Extinction Rebellion (XR) intends to block the A12 until government fossil subsidies are abolished. Medical student Christian Stricker, chemistry PhD student Roza Weber, and student of global responsibility and leadership Jonas Brenninkmeijer are also participating in the blockade.
Why are you taking part in this demonstration?
Christian: ‘I am studying medicine, and the climate crisis is also a health crisis. Air pollution leads to more cases of asthma, and summer heatwaves, for example, result in heat stress. So, this demonstration has multiple goals.
People often say: if you want change, you should vote. But when government promises are not kept, you have to find another way to make your voice heard, like a protest.’
Roza: ‘I believe that civil disobedience, such as a blockade like this, can make a difference in society. In Greta Thunberg’s book, The Climate Book, it is mentioned that change can occur when 3.5 percent of people disagree with something. And I think going to the A12 is the most impactful way to make your point.’
Jonas: ‘I was discussing climate and the climate crisis with my younger brother and parents. At that point, I felt I had to do something, to protest. That’s how I ended up with Extinction Rebellion pretty quickly.’
How was the blockade?
Roza: ‘Last Saturday, I initially stood in the support demonstration next to the road. But it was so easy to step off the sidewalk and onto the road itself. It didn’t even feel like a big step because it’s a very peaceful protest. Many people are happy to be able to do something. The atmosphere is really great, but the message is serious.’
Jonas: ‘I was there on the first day of the demonstration, on Saturday, and I went with my mother. The atmosphere was incredibly good, and we also met other people we knew. There was occasional singing and music. Although I found it quite intense to be there, some people were really energetic, but I was quite tired by the end of the day.’
Christian: ‘I haven’t been there yet, but I hope to go next weekend. Some of my friends went last Saturday, and I followed their updates on Instagram.
What I do notice is that the blockade is getting more and more media attention. That’s a sign that change is on the horizon. And when I compare how people reacted a few years ago to how they react now, it makes me optimistic. More people are standing behind the goal of the blockade.’
Are you willing to get arrested by standing on the highway?
Christian: ‘For the highway demonstration, it’s advised to undergo training. I haven’t done that, so I’ll be at the support demonstration along the road. Moreover, getting arrested can lead to having a criminal record. I don’t know what the consequences of that are, so I want to research it thoroughly first.’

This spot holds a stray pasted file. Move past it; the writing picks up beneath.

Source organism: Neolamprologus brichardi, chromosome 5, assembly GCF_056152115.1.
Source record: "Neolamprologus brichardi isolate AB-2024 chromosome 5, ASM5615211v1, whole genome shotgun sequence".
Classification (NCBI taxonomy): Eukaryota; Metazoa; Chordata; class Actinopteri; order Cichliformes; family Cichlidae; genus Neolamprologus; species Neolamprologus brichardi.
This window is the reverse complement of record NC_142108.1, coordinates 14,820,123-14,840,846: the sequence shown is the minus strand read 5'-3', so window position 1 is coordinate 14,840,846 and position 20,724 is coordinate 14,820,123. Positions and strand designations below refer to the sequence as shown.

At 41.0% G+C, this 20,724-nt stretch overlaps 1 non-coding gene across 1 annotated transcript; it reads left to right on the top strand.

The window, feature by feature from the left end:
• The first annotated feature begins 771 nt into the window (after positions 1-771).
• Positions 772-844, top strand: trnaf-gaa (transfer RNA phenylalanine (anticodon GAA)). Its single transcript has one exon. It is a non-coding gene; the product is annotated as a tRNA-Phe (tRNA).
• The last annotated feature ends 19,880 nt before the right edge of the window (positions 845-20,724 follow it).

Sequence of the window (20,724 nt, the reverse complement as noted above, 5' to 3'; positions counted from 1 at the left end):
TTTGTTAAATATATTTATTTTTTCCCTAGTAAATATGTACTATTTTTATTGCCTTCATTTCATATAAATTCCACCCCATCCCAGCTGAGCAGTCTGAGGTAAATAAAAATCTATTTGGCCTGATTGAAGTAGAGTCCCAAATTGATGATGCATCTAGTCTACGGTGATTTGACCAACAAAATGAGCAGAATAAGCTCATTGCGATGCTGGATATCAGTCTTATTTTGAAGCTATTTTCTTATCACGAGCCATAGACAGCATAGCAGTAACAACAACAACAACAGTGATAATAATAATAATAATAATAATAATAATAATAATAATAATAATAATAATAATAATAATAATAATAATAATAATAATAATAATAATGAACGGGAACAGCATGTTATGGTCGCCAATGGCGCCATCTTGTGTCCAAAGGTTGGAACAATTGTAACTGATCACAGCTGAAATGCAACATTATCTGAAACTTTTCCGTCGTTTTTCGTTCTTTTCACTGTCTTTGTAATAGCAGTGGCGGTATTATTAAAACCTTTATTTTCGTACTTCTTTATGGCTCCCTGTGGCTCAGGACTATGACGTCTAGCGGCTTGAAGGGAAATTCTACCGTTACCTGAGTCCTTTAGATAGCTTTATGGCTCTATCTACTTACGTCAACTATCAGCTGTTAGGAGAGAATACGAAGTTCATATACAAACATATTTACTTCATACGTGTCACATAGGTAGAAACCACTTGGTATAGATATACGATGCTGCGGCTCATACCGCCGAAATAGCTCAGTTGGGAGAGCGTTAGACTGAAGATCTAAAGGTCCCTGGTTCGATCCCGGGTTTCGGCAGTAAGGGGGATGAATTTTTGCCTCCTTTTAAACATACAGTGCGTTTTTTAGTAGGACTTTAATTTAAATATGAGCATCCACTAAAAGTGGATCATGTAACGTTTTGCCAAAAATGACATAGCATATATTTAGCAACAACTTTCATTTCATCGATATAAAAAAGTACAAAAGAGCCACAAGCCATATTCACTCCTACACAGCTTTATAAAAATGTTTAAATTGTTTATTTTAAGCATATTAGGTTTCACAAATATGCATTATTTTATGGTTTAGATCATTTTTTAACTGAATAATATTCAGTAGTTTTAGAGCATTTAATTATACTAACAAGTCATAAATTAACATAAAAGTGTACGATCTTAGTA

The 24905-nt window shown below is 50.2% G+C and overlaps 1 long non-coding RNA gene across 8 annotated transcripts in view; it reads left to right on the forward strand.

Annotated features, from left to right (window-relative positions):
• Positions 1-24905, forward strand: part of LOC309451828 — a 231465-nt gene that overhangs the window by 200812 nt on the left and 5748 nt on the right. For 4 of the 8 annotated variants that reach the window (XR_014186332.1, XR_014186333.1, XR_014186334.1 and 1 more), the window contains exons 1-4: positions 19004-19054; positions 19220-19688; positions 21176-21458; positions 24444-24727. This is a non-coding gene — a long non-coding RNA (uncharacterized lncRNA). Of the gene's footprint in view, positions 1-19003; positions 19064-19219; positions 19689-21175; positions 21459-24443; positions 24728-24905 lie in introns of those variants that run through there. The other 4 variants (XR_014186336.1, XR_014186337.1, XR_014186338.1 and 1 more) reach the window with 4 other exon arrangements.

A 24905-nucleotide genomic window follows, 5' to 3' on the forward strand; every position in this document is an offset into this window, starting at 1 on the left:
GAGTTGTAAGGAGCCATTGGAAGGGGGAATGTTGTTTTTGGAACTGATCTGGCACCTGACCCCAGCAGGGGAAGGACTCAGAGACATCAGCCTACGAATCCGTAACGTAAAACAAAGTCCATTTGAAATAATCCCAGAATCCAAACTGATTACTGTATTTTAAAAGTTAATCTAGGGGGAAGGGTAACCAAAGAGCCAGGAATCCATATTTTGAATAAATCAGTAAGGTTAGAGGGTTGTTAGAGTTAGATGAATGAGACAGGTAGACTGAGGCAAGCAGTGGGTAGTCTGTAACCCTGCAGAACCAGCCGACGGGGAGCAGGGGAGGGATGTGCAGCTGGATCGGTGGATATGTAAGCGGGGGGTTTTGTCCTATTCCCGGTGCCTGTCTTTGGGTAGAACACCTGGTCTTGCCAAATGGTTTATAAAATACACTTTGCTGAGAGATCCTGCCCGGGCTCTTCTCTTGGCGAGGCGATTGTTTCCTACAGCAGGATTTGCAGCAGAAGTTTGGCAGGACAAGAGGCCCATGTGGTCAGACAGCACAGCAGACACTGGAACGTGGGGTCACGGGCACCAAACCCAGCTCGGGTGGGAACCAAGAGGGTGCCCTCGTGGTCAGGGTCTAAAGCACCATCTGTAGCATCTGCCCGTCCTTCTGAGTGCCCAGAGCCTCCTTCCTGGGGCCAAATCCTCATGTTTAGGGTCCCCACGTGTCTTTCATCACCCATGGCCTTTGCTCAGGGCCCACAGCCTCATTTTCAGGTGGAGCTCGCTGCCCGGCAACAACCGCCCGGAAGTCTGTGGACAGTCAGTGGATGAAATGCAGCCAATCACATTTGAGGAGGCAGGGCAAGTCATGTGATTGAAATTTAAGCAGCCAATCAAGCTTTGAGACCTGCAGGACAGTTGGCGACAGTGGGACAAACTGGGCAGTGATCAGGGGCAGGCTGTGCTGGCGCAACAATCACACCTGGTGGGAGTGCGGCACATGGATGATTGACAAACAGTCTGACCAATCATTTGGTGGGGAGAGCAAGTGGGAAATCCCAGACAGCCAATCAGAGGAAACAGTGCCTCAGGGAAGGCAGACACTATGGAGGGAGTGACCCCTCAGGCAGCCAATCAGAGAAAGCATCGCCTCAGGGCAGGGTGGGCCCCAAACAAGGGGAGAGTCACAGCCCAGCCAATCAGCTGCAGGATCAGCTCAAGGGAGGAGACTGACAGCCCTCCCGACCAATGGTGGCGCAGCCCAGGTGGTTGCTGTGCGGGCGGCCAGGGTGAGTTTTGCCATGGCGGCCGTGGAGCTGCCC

Roza: ‘Last Saturday, I was on the road at times, but during the arrests, I returned to the support area. Those who are arrested on the highway often don’t resist, but they can sometimes be treated more aggressively. You sometimes see blood on their faces. That’s not really for me.’
Jonas: ‘It was my first time being there, so I chose to stay in the support area. I also didn’t receive any action training on how to respond to the police. So it seemed like a sensible choice.
We could have gone to the legal demonstration site elsewhere, but we were carried along with the crowd heading towards the highway. We left around 5 p.m., but there were still quite a few people there.’
Do you think XR will continue to demonstrate until fossil subsidies are abolished?
Christian: ‘I think they will. Even if it’s quieter on weekdays, there are still plenty of people passionate about the climate.’
Roza: ‘The people who are very involved in the demonstration will probably keep going. But it also depends on how the government responds to the demonstration.’
Jonas: ‘It’s hard to say. Many people are willing to protest, but you also have a life outside of this demonstration. In the past, some mass demonstrations have failed.’
Will you demonstrate again?
Christian: ‘If I’ve researched it thoroughly and feel prepared, I want to stand on the highway as well. But not this coming weekend; I’ll be in the support area. And in the autumn, I’ll participate in the climate march in Amsterdam.’
Roza: ‘Whenever I can and support the cause, I will definitely go. But for now, I don’t have any concrete plans.’
Jonas: ‘I have school during the week, so I don’t want to go then. Possibly on weekends. My mother also wants to go again, so we’ll see if that works out.’